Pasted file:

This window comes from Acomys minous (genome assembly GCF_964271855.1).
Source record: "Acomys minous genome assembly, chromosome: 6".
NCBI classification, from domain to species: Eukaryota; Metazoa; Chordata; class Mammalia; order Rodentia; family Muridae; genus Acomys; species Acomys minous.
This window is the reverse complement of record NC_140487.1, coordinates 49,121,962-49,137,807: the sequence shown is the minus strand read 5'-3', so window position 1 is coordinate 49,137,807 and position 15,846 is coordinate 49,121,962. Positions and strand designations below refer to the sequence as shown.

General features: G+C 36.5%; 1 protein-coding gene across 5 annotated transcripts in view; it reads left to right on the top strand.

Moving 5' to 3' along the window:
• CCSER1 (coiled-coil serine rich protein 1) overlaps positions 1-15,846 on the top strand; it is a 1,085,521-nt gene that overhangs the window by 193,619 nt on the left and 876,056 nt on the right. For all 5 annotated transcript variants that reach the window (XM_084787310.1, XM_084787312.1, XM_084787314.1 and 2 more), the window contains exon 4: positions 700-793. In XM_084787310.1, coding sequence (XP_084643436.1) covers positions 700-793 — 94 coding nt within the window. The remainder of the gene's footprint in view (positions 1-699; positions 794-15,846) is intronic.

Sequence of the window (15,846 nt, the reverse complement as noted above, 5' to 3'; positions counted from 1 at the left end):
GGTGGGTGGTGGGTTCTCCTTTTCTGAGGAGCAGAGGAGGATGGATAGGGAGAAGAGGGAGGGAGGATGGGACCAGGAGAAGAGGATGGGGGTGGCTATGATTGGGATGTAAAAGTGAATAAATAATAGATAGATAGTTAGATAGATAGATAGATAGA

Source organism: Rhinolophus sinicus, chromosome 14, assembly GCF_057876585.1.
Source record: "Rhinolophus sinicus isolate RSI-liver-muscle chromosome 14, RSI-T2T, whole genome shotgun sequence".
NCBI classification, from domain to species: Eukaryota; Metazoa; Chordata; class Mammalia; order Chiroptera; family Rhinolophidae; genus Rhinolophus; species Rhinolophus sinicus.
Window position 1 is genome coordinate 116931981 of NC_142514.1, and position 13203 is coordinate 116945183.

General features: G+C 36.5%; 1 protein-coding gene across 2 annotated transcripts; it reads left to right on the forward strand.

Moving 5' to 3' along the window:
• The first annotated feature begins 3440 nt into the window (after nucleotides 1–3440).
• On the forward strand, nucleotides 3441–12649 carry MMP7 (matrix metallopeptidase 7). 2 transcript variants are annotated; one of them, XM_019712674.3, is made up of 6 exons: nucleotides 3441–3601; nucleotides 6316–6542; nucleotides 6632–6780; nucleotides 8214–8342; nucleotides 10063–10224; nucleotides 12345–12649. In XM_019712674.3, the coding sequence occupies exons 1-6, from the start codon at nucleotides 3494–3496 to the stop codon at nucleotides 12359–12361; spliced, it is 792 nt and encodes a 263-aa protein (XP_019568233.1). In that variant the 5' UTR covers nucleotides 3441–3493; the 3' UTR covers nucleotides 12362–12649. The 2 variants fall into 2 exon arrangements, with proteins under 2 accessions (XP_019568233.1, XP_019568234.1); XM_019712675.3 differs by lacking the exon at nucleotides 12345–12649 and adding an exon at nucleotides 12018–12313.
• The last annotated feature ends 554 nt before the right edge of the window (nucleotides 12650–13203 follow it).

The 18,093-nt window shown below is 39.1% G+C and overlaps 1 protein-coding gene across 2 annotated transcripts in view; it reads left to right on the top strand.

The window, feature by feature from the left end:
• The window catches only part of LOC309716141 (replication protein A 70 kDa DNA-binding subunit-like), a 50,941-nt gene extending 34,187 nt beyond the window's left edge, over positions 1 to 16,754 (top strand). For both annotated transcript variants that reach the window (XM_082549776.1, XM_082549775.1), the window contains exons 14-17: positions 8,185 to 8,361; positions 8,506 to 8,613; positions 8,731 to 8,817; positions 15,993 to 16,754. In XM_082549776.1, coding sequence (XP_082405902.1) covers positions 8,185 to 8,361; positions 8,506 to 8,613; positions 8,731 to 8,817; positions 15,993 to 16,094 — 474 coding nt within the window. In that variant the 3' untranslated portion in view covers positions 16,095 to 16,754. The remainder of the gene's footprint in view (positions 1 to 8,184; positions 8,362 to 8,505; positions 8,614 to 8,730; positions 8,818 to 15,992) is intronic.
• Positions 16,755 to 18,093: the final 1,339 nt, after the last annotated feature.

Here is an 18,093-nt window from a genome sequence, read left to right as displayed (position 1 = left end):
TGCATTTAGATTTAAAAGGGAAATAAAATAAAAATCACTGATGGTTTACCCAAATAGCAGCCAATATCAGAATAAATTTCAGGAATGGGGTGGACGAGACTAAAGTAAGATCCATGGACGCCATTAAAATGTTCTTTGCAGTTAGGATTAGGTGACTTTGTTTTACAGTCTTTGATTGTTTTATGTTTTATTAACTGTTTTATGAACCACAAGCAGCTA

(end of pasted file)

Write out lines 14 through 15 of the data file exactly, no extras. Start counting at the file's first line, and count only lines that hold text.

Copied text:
General features: G+C 36.5%; 1 protein-coding gene across 2 annotated transcripts; it reads left to right on the forward strand.

Moving 5' to 3' along the window: